The grave; and the barren womb; the earth that is not filled with water; and the fire that says not, It is enough.
Read Chapter 30
George Leo Haydock
Womb. Septuagint, "the love of a woman "(Haydock) a harlot, or rather Hebrew, "a barren woman. "
Enough. The more fuel, the brighter the flame. These four similitudes may denote cruelty, lust, avarice, and prodigality; (Calmet) or the first and last may be understood (Haydock) of envy and ambition. (Worthington)
“The horseleech had three dearly loved daughters.” Its daughters lead to sin: the daughters of fornication, murder and idolatry. These three did not satisfy her, for she is not to be satisfied. In destroying man by these actions, sin never varies but only grows continually. For the fourth, [Solomon] continues, is never content to say “enough,” meaning that it is universal lust.… For as the body is one and yet has many members, so also sin, being one, contains within it many various lusts by which it lays its snares for men. .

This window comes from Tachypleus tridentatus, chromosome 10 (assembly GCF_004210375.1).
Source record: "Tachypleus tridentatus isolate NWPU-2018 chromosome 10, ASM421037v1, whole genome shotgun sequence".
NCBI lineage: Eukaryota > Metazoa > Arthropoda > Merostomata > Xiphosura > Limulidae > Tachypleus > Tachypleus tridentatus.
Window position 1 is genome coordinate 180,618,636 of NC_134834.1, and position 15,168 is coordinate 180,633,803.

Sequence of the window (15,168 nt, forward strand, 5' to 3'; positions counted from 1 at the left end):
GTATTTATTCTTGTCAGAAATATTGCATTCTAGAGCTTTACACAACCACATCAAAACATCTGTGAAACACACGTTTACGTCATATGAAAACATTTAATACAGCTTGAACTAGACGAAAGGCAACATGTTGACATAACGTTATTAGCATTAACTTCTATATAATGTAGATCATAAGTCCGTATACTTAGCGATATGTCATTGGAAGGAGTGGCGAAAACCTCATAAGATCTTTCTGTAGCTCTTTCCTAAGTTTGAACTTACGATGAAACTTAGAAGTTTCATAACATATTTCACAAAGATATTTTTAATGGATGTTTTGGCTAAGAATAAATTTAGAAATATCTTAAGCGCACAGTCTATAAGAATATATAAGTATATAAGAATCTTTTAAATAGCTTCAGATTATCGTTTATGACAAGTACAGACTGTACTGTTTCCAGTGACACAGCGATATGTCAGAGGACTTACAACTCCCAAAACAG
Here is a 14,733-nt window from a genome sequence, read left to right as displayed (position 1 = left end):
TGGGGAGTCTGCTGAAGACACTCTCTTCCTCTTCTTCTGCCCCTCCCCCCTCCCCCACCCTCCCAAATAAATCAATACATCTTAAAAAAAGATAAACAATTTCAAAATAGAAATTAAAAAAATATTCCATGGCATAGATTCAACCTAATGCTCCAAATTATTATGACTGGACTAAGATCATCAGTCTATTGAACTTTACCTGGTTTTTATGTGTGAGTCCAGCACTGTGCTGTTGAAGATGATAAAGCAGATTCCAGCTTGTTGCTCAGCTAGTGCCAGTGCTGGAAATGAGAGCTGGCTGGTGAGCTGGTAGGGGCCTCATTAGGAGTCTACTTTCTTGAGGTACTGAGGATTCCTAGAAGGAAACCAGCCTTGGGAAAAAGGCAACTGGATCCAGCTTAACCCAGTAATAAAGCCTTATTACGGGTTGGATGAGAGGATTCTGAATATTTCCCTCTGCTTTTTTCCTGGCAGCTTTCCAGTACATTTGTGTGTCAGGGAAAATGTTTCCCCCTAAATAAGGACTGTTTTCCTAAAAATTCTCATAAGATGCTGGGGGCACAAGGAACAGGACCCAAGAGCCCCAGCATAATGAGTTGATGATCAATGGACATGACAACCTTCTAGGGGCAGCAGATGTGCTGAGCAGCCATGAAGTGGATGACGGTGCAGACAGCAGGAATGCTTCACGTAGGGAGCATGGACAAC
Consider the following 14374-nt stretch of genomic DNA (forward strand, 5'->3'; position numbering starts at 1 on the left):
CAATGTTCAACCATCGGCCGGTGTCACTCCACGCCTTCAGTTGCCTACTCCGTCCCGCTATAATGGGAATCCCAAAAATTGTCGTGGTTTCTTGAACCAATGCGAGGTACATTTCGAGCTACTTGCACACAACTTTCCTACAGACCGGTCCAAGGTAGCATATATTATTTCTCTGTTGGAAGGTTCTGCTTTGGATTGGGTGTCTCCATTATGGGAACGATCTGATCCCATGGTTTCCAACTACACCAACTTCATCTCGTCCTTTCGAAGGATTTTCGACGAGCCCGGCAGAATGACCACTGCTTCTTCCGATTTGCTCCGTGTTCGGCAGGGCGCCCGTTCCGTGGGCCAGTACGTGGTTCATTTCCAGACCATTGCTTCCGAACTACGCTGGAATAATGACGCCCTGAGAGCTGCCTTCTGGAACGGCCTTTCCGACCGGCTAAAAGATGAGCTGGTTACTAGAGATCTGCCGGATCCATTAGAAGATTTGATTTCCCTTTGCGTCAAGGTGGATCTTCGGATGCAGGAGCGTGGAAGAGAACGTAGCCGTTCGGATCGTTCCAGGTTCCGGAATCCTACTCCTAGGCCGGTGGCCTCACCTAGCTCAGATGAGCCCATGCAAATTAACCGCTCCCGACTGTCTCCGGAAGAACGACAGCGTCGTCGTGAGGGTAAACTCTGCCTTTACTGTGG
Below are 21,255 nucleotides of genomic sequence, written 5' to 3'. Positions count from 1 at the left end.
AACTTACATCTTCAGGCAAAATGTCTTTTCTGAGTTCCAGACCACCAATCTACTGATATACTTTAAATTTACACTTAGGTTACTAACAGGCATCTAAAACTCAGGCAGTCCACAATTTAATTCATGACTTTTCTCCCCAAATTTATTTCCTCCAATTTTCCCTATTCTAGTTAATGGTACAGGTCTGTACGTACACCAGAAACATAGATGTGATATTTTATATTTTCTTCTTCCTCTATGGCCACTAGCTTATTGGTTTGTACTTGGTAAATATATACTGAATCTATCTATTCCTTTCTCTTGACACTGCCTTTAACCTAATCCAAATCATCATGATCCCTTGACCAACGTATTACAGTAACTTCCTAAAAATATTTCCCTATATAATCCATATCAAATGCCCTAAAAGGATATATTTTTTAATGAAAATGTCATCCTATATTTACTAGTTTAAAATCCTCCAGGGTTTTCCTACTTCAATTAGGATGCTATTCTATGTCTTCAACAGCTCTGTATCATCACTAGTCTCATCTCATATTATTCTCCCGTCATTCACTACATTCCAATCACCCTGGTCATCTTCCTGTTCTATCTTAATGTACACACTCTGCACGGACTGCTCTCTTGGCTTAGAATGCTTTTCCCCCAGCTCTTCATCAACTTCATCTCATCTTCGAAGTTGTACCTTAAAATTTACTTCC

Who can hide from himself what is thus enigmatically expressed? “The horseleech had three daughters, dearly loved, but they satisfied her not, and a fourth is not satisfied when you say Enough: the grave, and woman’s love, and the earth that is not satisfied with water, and the fire that does not say Enough.” The horseleech is the devil, the daughters of the devil are dearly loved, and they cannot be satisfied with the blood of the slain: “the grave, and woman’s love, and the earth dry and scorched with heat.” It is not the harlot or the adulteress who is spoken of, but woman’s love in general is accused of ever being insatiable. Put it out, it bursts into flame; give it plenty, it is again in need. It enervates a man’s mind and engrosses all thought except for the passion which it feeds.